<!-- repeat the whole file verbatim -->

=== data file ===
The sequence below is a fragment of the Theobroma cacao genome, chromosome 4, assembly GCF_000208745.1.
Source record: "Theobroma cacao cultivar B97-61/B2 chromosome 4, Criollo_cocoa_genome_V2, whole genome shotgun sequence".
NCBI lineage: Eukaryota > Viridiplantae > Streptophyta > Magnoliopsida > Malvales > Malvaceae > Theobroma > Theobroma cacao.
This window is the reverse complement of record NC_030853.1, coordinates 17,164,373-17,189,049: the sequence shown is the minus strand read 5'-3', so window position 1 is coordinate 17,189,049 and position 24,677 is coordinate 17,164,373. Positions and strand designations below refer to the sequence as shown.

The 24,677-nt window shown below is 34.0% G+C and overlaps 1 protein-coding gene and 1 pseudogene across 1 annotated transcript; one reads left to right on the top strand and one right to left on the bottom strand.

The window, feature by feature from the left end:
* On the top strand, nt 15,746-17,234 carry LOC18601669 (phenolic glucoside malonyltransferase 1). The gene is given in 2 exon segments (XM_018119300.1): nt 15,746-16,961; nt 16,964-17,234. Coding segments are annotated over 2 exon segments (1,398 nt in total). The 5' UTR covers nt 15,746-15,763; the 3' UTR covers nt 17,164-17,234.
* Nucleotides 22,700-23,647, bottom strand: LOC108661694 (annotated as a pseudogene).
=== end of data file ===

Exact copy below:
The sequence below is a fragment of the Theobroma cacao genome, chromosome 4, assembly GCF_000208745.1.
Source record: "Theobroma cacao cultivar B97-61/B2 chromosome 4, Criollo_cocoa_genome_V2, whole genome shotgun sequence".
NCBI lineage: Eukaryota > Viridiplantae > Streptophyta > Magnoliopsida > Malvales > Malvaceae > Theobroma > Theobroma cacao.
This window is the reverse complement of record NC_030853.1, coordinates 17,164,373-17,189,049: the sequence shown is the minus strand read 5'-3', so window position 1 is coordinate 17,189,049 and position 24,677 is coordinate 17,164,373. Positions and strand designations below refer to the sequence as shown.

The 24,677-nt window shown below is 34.0% G+C and overlaps 1 protein-coding gene and 1 pseudogene across 1 annotated transcript; one reads left to right on the top strand and one right to left on the bottom strand.

The window, feature by feature from the left end:
* On the top strand, nt 15,746-17,234 carry LOC18601669 (phenolic glucoside malonyltransferase 1). The gene is given in 2 exon segments (XM_018119300.1): nt 15,746-16,961; nt 16,964-17,234. Coding segments are annotated over 2 exon segments (1,398 nt in total). The 5' UTR covers nt 15,746-15,763; the 3' UTR covers nt 17,164-17,234.
* Nucleotides 22,700-23,647, bottom strand: LOC108661694 (annotated as a pseudogene).